Liquidity in the banking system slips to 6-month low

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Mumbai: Liquidity in the banking system has slipped into its deepest deficit in almost six months, inflating borrowing costs, as outflows due to corporate advance taxes and the Reserve Bank of India’s likely actions to stabilise the rupee have drained lenders of funds.

As of September 16, the RBI infused ₹68,785.94 crore into the banking system, the most since March 24, central bank data showed. An injection of funds by the RBI into the banking system indicates tight liquidity conditions.

An ET report last week said advance tax collections in the first half of this fiscal year have increased 20% on-year to ₹3.54 trillion.

“Advance taxes have gone out and GST is coming up, so there can be some tightness of liquidity. Having said that, in about 10 days or so, liquidity will be coming back into the system. In our view, the RBI would be happy with a liquidity range of say minus ₹50,000 crore to plus ₹50,000 crore from a broader perspective,” Indranil Pan, chief economist, Yes Bank, said.
“While the advance tax outflows and the GST are relatively normal factors where the flows will come back into the system, the bigger concern from a structural liquidity perspective is the currency sale by the RBI,” Pan said.

The rupee, which has been weakening versus the US dollar over the past couple of weeks due to higher crude oil prices, settled at a record closing low of 83.27 per dollar on Monday. The RBI is said to have been intervening in the currency market through dollar sales to curb excessive volatility in the exchange rate. Dollar sales by the central bank have caused a drain of rupee liquidity from the banking system.”The liquidity pangs would ease a tad by the end of this week, 23rd September 2023, as another 25% of the Incremental Cash Reserve Ratio (which is approximately INR 250-260 billion) would unfreeze and flow back into the system,” Achala Jethmalani, economist, RBL Bank said.”However, with the exchange rate reeling under pressure and the power-packed advanced economies’ central bank meets lined up for this week, the RBI would stay nimble footed on liquidity management,” she said.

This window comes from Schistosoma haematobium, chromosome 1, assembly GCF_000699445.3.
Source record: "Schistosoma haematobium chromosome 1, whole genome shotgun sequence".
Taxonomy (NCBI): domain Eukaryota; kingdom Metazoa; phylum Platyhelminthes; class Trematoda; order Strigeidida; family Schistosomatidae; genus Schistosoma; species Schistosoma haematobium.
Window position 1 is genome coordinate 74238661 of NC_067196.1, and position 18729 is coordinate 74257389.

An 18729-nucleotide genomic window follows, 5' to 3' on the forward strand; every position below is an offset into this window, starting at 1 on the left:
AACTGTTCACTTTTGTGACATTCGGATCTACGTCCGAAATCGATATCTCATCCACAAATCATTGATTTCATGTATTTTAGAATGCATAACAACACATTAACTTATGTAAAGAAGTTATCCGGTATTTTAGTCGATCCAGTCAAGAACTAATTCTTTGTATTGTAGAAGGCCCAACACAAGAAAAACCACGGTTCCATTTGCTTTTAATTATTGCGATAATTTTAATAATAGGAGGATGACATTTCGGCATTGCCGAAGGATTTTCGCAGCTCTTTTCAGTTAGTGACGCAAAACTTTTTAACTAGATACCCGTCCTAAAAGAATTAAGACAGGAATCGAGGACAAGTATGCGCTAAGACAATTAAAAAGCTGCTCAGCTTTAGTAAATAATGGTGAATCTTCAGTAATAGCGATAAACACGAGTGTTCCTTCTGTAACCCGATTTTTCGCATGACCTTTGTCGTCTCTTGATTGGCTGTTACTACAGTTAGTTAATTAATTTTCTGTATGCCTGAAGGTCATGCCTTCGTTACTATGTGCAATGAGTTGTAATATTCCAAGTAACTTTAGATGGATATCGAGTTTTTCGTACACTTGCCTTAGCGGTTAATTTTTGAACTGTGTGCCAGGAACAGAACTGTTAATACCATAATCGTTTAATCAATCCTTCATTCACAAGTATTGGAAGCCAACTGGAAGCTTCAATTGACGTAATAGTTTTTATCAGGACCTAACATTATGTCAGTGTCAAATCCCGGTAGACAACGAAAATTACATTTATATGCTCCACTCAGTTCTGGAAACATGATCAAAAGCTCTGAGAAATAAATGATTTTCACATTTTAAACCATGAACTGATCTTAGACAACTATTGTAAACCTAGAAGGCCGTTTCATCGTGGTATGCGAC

The RBI last month had announced an Incremental Cash Reserve Ratio (ICRR) for banks to reduce excess liquidity in the banking system and therefore contain inflation risks. On September 8, the central bank said it would discontinue the ICRR and release the funds impounded in phases. The tighter liquidity conditions have pushed up the weighted average call rate (WACR), which is the operating target of the RBI’s monetary policy.

The WACR, which represents banks’ overnight cost of funds, closed at 6.82% on Monday, higher than the Marginal Standing Facility (MSF) of 6.75%. The MSF is the upper band of the RBI’s interest rate corridor.

The repo rate, which is the middle of the rate corridor, is currently at 6.50%.

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